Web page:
Things You Won't Know about Chinese Red Envelopes
Posted by Mollan Mo on 21/01/2016 11:44 PM 1367
3 Ways to say 红包 (Hónɡ Bāo )
Red packet, Red Envelope or simply Hongbao
Origin and Significance of Hongbao
There are no clear literary sources to trace the origin of the red envelope tradition. In China, during the Qin Dynasty, the elderly would thread coins with a red string. After the foundation of the Republic of China, 压岁钱 was evolved to be wrapped by red papers, since the red color symbolizes good fortune in Chinese tradition. hóng bāo 红包 was called 压岁钱yā suì qián, which initially expresses the meaning of "money suppressing evil spirits". It's a tradition that during Chinese New year, red envelopes are typically given by the married to the unmarried, most of whom are children. Because it's traditionally believed that children are easy to get hurt by evils, so people will give them 压岁钱 to protect them and allow the younger generation to spend their year peacefully and safely.
The act of requesting for red packets is normally called 讨红包Tǎo Hónɡ Bāo
A common sentence to requesting for red packet you should know.
Gōng Xǐ Fā Cái, Hóng Bāo Ná Lái!!!
Best wishes for the New Year, may I have my Red Envelope please?"!!!
When to Give Chinese Red Envelopes
Actually people begin giving the red envelopes in the days surrounding the Lunar New Year, especially from Spring Festival to Lantern Festival. From the first day of the new year, relatives or friends would start to pay a New Year visit during the whole 15 days.
Besides giving red envelopes during Lunar New Year, it's also very common to send red envelopes during many other occasions, such as wedding, birthdays or in a ceremony.
How to Give Chinese New Year Lucky Money
Who should I give hongbao to and how much should I put in the packet
Generally speaking, you would have to start giving red enveloped once you start to earn money, which is considered as a symbolic way to share your love and blessings. However, if you are not married, you do not have to do that.
- 长辈Elders (especially your parents and grandparents): generally 500–2,000 yuan
- 晚辈Younger generation (especially those who are still at school), 50–200 yuan ( aways give to close friends and relatives' children;
- 儿女Your own children: from 100 yuan to the amount you wish to give. But do not be too exaggerate; too much money will spoil your children.
- 职工Employees: 100–1,000 yuan (always given on the last working day before the Chinese New Year holiday and the first working day in the New Year, which is commonly called"开门红" in North and centeral China, or "开门利是" in Guangdong.
- 同事Colleagues: 5-100 yuan (It's a tradition that employees who got married should give red envelopes too those colleagues unmarried at the first working day in the New Year. General staff can give 5-10yuan, but if you are a boss or manager, you should give at least 20 yuan.)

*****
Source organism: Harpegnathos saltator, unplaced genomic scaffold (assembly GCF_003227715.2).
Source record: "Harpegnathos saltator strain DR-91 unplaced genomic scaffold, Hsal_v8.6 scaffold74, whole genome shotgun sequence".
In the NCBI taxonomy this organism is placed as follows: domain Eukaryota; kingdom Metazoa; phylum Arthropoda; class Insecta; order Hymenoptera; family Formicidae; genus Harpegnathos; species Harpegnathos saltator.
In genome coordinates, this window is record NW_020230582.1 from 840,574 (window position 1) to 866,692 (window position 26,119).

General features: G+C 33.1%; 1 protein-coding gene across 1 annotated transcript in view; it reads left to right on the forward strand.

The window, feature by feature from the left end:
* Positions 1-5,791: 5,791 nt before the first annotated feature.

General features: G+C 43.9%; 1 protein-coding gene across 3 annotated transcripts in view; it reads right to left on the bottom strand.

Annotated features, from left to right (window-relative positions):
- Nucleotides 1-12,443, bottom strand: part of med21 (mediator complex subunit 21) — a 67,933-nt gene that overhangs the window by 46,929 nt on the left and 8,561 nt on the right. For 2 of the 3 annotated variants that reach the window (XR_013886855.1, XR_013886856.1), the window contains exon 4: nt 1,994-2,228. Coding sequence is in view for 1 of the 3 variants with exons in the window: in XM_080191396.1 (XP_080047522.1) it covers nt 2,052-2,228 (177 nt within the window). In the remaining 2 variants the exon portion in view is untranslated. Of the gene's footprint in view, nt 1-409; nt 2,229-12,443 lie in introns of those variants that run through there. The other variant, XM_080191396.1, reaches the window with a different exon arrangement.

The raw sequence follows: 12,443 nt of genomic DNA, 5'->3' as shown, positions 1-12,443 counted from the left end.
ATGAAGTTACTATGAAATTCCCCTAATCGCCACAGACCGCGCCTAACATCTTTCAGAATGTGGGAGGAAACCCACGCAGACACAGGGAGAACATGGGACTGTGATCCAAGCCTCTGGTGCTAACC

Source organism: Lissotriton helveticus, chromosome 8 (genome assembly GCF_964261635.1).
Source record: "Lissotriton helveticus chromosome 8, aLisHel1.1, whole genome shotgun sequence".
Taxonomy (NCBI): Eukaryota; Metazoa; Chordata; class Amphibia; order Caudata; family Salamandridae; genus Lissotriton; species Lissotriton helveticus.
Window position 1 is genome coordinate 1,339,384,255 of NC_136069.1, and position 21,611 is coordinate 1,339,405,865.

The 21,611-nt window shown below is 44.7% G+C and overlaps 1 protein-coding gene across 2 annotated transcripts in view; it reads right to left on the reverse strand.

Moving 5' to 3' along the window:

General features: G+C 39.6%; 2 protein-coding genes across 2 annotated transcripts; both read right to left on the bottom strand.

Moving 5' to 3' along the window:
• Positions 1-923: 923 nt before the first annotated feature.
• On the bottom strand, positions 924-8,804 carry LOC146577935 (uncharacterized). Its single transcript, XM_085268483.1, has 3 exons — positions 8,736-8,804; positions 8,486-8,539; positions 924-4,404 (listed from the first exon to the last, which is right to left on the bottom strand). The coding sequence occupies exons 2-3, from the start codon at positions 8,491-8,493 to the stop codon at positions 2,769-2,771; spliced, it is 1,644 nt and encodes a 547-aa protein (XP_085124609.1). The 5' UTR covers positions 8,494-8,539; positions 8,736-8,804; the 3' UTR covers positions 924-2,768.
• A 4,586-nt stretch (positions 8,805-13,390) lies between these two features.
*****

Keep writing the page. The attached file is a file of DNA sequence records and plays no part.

- 电子红包Digital Hongbao to close friends: Just a way to share your love and blessing.(Amount is all depend on you, but it should be related to Chinese lucky numbers 6 or 8. (For example, 6.66,66.66, 8.88, 88.88). You can send the hongbao on Wechat, QQ and Alipay.
- 其他小朋友To other children: Prepare some all red envelopes for acquaintances' children, The amount of money contained vary from 20 to 100 yuan.
Even the children would get the most Hongbao during Chinese New Year, but most of them did not own all the money. Some would handle mostly the hongbao over to their parents, some would go to play online games, the rest of them would buy yummy food. Among most of Chinese families, the money goes back to parents.
Things to avoid when giving Red Envelopes
1. The amount should be a round number, especially about 6 and 8
In accordance with Chinese beliefs, the amount of money in the envelope, is usually a round number. A perfect number is related to 6 and 8, since 6 in Mandarin has the similar pronunciation to that of "溜(liu)", sounds like smooth life.
For example: Chinese idiom "Liù Liù Dà Shùn 六六大顺" means everything goes smoothly.
8 is a homophone of the word "发(fa)", it emphasizes prosperity or fortune.
e.g Gōnɡ Xǐ Fā Cái 恭喜发财
May you be prosperous; Wishing you prosperity
2. New and Crisp Money Inside. No Coins
New, crisp and shiny bills inside are the best, try to avoid folded, dirty and wrinkled bills. That would be considered in bad taste. Coins should be out of option as well.
3. No number "Four" appear in the amount
Number 4 signifies bad luck in Chinese culture, because the pronunciation of the world "Four" (四, sì) is nearly homophonous to the word "death" (死sǐ) in Mandarin Chinese.
To help you get involved in Hongbao spirit in Chinese culture, Hanbridge Mandarin is giving away millions of Hongbao during this coming Chinese New Year, visit the page to grab a red envelope. Do not miss the fun of grabbing Red envelopes. There are varieties of gifts with Chinese culture implied in Chinese Envelopes, such as Cash coupon, chopsticks, brush, monkeydoll, Chinese knot, Chinese lantern, Chinese fan.
About The Author
Mollan holds a bachelor’s degree in teaching Chinese as a foreign language. Experienced and skilled, she utilizes a variety of activities and methods to keep her classes lively. She loves her job and her passion to share her language and culture with others drives her to help her students succeed. Learn Chinese online with Mollan Mo >>